Deparaffinization and Rehydration of Tissue Section
To perform antibody staining, paraffin wax must be removed from the tissue sample and the sample must be rehydrated.
• To remove the paraffin wax, immerse the sections in a clearing agent such as xylene for a period of 5 minutes (Williams, Mepham et al. 1997).
• Xylene must be removed by graded washes of xylene and alcohol and the sections are rehydrated, via repeated washes of ethanol with water. For example, subject the tissue sections in 100% ethanol for 10 minutes, and then place them in 95% alcohol for another 10 minutes. In order to complete the rehydration process was the slides in distilled water (dH2O) for a period of 5 minutes (Paulsen, Dimke et al. 2015).
The next step is to be able to retrieve the antigen epiptopes which have been masked by cross-linking of “methyl bridges” between the proteins in the tissue, due to the fixative, formaldehyde. (Leong, Leong 2007). This can lead to a greater improvement in the detection of antibody staining.
The most efficient epiptope retrieval method, which can be used to retrieve the HPV antigen, is known as the Heat Induced Epiptope Retrieval (HIER) method. This method utilises the heat, which can come from a variety of sources including pressure cooker, autoclaves, or microwaves to retrieve the antigens. Figure 1 demonstrates the process of how antigen retrieval can be performed by using the heat mediated method.
• For example the tissue sections can be subjected to a heat-mediated solution such Citrate buffer in a high heat environment such as in a microwaveable vessel for 20 minutes (Shi, Shi et al. 2011), (Yemelyanova, Gravitt et al. 2013).
Blocking of non-specific background staining
Endogenous peroxidase activity is found naturally occurring in tissues and cells, which can react with the HRP conjugated antibody (Buchwalow, Samoilova et al. 2011). This can result in high non-specific background staining when view under the microscope. Therefore, the tissue must be treated with a blocking agent such as Hydrogen Peroxidase (H2O2), which significantly reduces non-specidinc background staining, resulting to a less likelihood of a false positive outcome (Radulescu, Boenisch 2007).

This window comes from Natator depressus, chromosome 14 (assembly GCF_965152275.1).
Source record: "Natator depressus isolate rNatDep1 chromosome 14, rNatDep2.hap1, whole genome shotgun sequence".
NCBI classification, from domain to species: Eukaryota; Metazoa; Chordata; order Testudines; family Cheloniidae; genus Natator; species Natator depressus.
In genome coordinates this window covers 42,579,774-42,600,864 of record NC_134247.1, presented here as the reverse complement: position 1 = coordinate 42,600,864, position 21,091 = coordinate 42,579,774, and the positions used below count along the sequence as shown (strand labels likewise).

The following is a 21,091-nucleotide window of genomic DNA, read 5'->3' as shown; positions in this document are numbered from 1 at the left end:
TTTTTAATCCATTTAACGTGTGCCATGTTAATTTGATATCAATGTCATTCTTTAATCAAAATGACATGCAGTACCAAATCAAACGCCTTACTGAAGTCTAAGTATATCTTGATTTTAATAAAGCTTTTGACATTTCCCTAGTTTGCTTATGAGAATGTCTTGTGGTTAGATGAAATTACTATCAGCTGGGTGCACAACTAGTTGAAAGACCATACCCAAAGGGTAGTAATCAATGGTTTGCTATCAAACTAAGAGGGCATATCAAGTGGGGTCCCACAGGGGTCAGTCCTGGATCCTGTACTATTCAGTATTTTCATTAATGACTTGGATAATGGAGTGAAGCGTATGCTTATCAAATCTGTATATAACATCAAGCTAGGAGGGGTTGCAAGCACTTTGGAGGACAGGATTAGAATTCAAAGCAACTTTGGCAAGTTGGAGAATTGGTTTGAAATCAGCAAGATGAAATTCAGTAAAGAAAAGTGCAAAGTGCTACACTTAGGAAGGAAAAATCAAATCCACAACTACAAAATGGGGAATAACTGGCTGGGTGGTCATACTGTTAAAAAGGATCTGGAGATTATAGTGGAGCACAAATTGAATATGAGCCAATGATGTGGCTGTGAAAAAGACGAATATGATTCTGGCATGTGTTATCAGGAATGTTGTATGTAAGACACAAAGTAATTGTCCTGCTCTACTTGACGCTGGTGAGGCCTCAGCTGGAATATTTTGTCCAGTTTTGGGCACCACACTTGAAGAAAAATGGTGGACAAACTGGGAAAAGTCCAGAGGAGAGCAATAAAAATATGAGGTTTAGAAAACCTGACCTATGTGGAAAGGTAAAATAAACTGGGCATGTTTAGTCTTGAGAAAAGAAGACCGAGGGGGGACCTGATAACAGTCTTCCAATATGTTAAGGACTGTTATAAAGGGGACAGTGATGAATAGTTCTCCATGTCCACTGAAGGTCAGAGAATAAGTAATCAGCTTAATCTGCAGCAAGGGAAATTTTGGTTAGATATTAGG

Amplify the Signal
The staining process that will be discussed in this method is the Labelled Streptavidin Biotin (LSAB) method. The first step would be to inoculate the tissue sections with a primary monoclonal antibody which is specific to the HPV antigen epiptope, such as mouse anti-HPV, followed by the addition of a secondary HRP conjugated Ab, i.e horse anti-HPV (Cardiff, Miller et al. 2014)
An example of such a method is demonstrated below:
• The slides are inoculated serially diluted Anti-HPV, which is a monoclonal mouse anti-HPV protein. Then incubate the slides for 60 minutes at 37oC.
• The next step would be to apply serially diluted horse biotinylated anti-mouse IgG linked Ab to the slides, ensuring that the tissue slice is coated thoroughly. Again the sections must be incubated at room temperature for 30 minutes (Sano, Oyama et al. 1998).
Detection of bound secondary antibodies
In order to detect the secondary Biotinylated anti-mouse IgG, an enzyme conjugated streptavidin can be added to the slides.
• For example apply diluted Streptavidin-Horseradish Peroxidase (HRP) antibody conjugate to the tissue within the wax sections, and then incubate for at least 20 minutes to ensure that all biotin-binding sites on the enzyme conjugated complex are filled (Hofman 2002).
Staining and detection
For HRP-conjugated antibodies, the substrate known as, 3,3’-diaminobenzidine (DAB), can be used, which yields a brown insoluble product.
• For instance a few drops of DAB can be added to the slides and incubated for a period 5 minutes.
• Counter-staining must then is performed using Haematoxylin Mayer, which is a nuclear contrast stain, capable of specifically staining the nuclear chromatin without staining the cytoplasmic organelles, allowing the pathologist to identify to morphology of the cells. The standard factor for a positive reaction is dark brown nucleus of the HPV (Fischer, Jacobson et al. 2008).
The validity of the IHC results interpretations relies upon appropriate usage of positive and negative controls. Positive controls demonstrate that the antibodies and reagents are functioning properly, whereas negative controls are incorporated in the procedure, to demonstrate that the reaction observed is due to the antigen-antibody complex and not to other exogenous factors, ensuring that results are a true positive (Hewitt, Baskin et al. 2014).